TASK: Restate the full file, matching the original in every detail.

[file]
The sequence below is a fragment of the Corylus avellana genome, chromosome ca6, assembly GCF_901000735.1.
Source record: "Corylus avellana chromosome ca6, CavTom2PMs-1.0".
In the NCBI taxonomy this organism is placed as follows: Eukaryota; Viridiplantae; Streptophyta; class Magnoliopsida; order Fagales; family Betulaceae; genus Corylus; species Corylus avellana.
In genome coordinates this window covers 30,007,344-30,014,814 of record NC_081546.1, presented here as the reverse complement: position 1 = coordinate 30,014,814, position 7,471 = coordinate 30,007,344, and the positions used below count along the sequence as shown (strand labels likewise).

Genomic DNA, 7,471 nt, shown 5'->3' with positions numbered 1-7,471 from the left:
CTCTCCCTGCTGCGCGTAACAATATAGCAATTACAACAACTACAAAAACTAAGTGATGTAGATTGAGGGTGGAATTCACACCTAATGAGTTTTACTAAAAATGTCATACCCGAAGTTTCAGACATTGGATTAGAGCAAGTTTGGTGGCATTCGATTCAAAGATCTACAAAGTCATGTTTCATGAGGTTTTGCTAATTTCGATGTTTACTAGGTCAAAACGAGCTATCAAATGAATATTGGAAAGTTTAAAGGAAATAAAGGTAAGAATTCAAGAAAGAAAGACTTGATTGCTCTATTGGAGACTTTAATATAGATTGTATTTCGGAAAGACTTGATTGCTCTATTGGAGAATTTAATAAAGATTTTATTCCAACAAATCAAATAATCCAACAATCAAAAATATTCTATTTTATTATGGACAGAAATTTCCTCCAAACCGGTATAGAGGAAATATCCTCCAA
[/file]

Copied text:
The sequence below is a fragment of the Corylus avellana genome, chromosome ca6, assembly GCF_901000735.1.
Source record: "Corylus avellana chromosome ca6, CavTom2PMs-1.0".
In the NCBI taxonomy this organism is placed as follows: Eukaryota; Viridiplantae; Streptophyta; class Magnoliopsida; order Fagales; family Betulaceae; genus Corylus; species Corylus avellana.
In genome coordinates this window covers 30,007,344-30,014,814 of record NC_081546.1, presented here as the reverse complement: position 1 = coordinate 30,014,814, position 7,471 = coordinate 30,007,344, and the positions used below count along the sequence as shown (strand labels likewise).

Genomic DNA, 7,471 nt, shown 5'->3' with positions numbered 1-7,471 from the left:
CTCTCCCTGCTGCGCGTAACAATATAGCAATTACAACAACTACAAAAACTAAGTGATGTAGATTGAGGGTGGAATTCACACCTAATGAGTTTTACTAAAAATGTCATACCCGAAGTTTCAGACATTGGATTAGAGCAAGTTTGGTGGCATTCGATTCAAAGATCTACAAAGTCATGTTTCATGAGGTTTTGCTAATTTCGATGTTTACTAGGTCAAAACGAGCTATCAAATGAATATTGGAAAGTTTAAAGGAAATAAAGGTAAGAATTCAAGAAAGAAAGACTTGATTGCTCTATTGGAGACTTTAATATAGATTGTATTTCGGAAAGACTTGATTGCTCTATTGGAGAATTTAATAAAGATTTTATTCCAACAAATCAAATAATCCAACAATCAAAAATATTCTATTTTATTATGGACAGAAATTTCCTCCAAACCGGTATAGAGGAAATATCCTCCAA